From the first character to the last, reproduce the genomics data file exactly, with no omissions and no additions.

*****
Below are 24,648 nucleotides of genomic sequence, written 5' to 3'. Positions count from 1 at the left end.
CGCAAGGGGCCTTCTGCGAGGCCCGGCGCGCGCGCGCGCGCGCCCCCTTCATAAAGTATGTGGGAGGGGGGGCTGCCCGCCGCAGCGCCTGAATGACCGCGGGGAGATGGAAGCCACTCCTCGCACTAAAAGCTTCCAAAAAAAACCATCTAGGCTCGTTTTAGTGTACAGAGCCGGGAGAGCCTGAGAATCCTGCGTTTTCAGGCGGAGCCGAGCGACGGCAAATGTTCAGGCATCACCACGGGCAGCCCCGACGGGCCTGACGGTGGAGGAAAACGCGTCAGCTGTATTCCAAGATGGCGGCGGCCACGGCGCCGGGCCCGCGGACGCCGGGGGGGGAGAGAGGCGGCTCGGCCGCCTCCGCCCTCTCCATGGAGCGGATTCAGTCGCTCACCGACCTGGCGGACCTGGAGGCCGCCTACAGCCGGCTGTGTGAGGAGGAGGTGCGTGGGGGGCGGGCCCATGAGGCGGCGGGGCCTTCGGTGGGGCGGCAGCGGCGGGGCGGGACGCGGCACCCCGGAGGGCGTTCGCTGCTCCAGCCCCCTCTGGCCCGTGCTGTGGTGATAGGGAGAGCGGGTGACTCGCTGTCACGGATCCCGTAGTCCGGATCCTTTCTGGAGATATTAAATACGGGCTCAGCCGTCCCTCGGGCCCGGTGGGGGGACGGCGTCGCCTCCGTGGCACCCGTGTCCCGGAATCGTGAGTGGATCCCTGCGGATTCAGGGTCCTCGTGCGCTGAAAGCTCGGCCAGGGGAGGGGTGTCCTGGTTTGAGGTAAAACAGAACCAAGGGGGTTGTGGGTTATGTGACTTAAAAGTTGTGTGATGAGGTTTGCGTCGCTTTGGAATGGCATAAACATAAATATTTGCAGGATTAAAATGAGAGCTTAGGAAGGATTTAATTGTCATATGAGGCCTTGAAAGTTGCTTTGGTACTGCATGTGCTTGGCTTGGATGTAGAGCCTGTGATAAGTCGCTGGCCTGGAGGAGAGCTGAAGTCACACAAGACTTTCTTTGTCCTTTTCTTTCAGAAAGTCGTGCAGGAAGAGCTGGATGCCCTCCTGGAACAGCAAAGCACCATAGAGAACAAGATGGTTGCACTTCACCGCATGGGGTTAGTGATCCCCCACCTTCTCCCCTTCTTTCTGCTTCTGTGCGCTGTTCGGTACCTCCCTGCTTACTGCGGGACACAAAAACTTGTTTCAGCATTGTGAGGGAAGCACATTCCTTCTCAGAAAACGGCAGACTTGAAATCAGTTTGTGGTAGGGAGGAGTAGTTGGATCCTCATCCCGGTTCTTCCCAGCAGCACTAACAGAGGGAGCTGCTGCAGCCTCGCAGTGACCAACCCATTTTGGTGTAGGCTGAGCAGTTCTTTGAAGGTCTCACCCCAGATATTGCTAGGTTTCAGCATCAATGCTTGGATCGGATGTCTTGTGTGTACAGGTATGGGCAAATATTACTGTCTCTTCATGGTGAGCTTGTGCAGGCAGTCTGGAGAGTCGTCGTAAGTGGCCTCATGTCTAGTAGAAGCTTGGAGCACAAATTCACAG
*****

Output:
Below are 24,648 nucleotides of genomic sequence, written 5' to 3'. Positions count from 1 at the left end.
CGCAAGGGGCCTTCTGCGAGGCCCGGCGCGCGCGCGCGCGCGCCCCCTTCATAAAGTATGTGGGAGGGGGGGCTGCCCGCCGCAGCGCCTGAATGACCGCGGGGAGATGGAAGCCACTCCTCGCACTAAAAGCTTCCAAAAAAAACCATCTAGGCTCGTTTTAGTGTACAGAGCCGGGAGAGCCTGAGAATCCTGCGTTTTCAGGCGGAGCCGAGCGACGGCAAATGTTCAGGCATCACCACGGGCAGCCCCGACGGGCCTGACGGTGGAGGAAAACGCGTCAGCTGTATTCCAAGATGGCGGCGGCCACGGCGCCGGGCCCGCGGACGCCGGGGGGGGAGAGAGGCGGCTCGGCCGCCTCCGCCCTCTCCATGGAGCGGATTCAGTCGCTCACCGACCTGGCGGACCTGGAGGCCGCCTACAGCCGGCTGTGTGAGGAGGAGGTGCGTGGGGGGCGGGCCCATGAGGCGGCGGGGCCTTCGGTGGGGCGGCAGCGGCGGGGCGGGACGCGGCACCCCGGAGGGCGTTCGCTGCTCCAGCCCCCTCTGGCCCGTGCTGTGGTGATAGGGAGAGCGGGTGACTCGCTGTCACGGATCCCGTAGTCCGGATCCTTTCTGGAGATATTAAATACGGGCTCAGCCGTCCCTCGGGCCCGGTGGGGGGACGGCGTCGCCTCCGTGGCACCCGTGTCCCGGAATCGTGAGTGGATCCCTGCGGATTCAGGGTCCTCGTGCGCTGAAAGCTCGGCCAGGGGAGGGGTGTCCTGGTTTGAGGTAAAACAGAACCAAGGGGGTTGTGGGTTATGTGACTTAAAAGTTGTGTGATGAGGTTTGCGTCGCTTTGGAATGGCATAAACATAAATATTTGCAGGATTAAAATGAGAGCTTAGGAAGGATTTAATTGTCATATGAGGCCTTGAAAGTTGCTTTGGTACTGCATGTGCTTGGCTTGGATGTAGAGCCTGTGATAAGTCGCTGGCCTGGAGGAGAGCTGAAGTCACACAAGACTTTCTTTGTCCTTTTCTTTCAGAAAGTCGTGCAGGAAGAGCTGGATGCCCTCCTGGAACAGCAAAGCACCATAGAGAACAAGATGGTTGCACTTCACCGCATGGGGTTAGTGATCCCCCACCTTCTCCCCTTCTTTCTGCTTCTGTGCGCTGTTCGGTACCTCCCTGCTTACTGCGGGACACAAAAACTTGTTTCAGCATTGTGAGGGAAGCACATTCCTTCTCAGAAAACGGCAGACTTGAAATCAGTTTGTGGTAGGGAGGAGTAGTTGGATCCTCATCCCGGTTCTTCCCAGCAGCACTAACAGAGGGAGCTGCTGCAGCCTCGCAGTGACCAACCCATTTTGGTGTAGGCTGAGCAGTTCTTTGAAGGTCTCACCCCAGATATTGCTAGGTTTCAGCATCAATGCTTGGATCGGATGTCTTGTGTGTACAGGTATGGGCAAATATTACTGTCTCTTCATGGTGAGCTTGTGCAGGCAGTCTGGAGAGTCGTCGTAAGTGGCCTCATGTCTAGTAGAAGCTTGGAGCACAAATTCACAG